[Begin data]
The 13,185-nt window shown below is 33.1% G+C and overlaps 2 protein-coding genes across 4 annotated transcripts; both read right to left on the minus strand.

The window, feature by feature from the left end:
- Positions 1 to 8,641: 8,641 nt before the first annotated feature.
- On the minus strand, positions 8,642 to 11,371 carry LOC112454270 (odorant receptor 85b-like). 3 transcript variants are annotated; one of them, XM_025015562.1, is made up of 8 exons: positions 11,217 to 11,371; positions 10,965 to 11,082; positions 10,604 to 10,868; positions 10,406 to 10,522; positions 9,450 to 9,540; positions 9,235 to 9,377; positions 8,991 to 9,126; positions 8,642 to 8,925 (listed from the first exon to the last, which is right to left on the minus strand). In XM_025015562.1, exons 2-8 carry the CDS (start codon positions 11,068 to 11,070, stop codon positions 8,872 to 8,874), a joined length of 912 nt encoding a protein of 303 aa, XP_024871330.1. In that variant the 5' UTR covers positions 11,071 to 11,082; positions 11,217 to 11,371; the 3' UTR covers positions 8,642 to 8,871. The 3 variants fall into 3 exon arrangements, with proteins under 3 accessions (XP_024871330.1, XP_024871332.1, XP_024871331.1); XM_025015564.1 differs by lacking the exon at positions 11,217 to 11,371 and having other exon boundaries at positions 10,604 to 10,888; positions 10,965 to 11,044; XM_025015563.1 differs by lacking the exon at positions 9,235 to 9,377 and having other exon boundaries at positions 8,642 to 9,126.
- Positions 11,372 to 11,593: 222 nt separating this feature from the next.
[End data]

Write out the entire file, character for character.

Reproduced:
The 13,185-nt window shown below is 33.1% G+C and overlaps 2 protein-coding genes across 4 annotated transcripts; both read right to left on the minus strand.

The window, feature by feature from the left end:
- Positions 1 to 8,641: 8,641 nt before the first annotated feature.
- On the minus strand, positions 8,642 to 11,371 carry LOC112454270 (odorant receptor 85b-like). 3 transcript variants are annotated; one of them, XM_025015562.1, is made up of 8 exons: positions 11,217 to 11,371; positions 10,965 to 11,082; positions 10,604 to 10,868; positions 10,406 to 10,522; positions 9,450 to 9,540; positions 9,235 to 9,377; positions 8,991 to 9,126; positions 8,642 to 8,925 (listed from the first exon to the last, which is right to left on the minus strand). In XM_025015562.1, exons 2-8 carry the CDS (start codon positions 11,068 to 11,070, stop codon positions 8,872 to 8,874), a joined length of 912 nt encoding a protein of 303 aa, XP_024871330.1. In that variant the 5' UTR covers positions 11,071 to 11,082; positions 11,217 to 11,371; the 3' UTR covers positions 8,642 to 8,871. The 3 variants fall into 3 exon arrangements, with proteins under 3 accessions (XP_024871330.1, XP_024871332.1, XP_024871331.1); XM_025015564.1 differs by lacking the exon at positions 11,217 to 11,371 and having other exon boundaries at positions 10,604 to 10,888; positions 10,965 to 11,044; XM_025015563.1 differs by lacking the exon at positions 9,235 to 9,377 and having other exon boundaries at positions 8,642 to 9,126.
- Positions 11,372 to 11,593: 222 nt separating this feature from the next.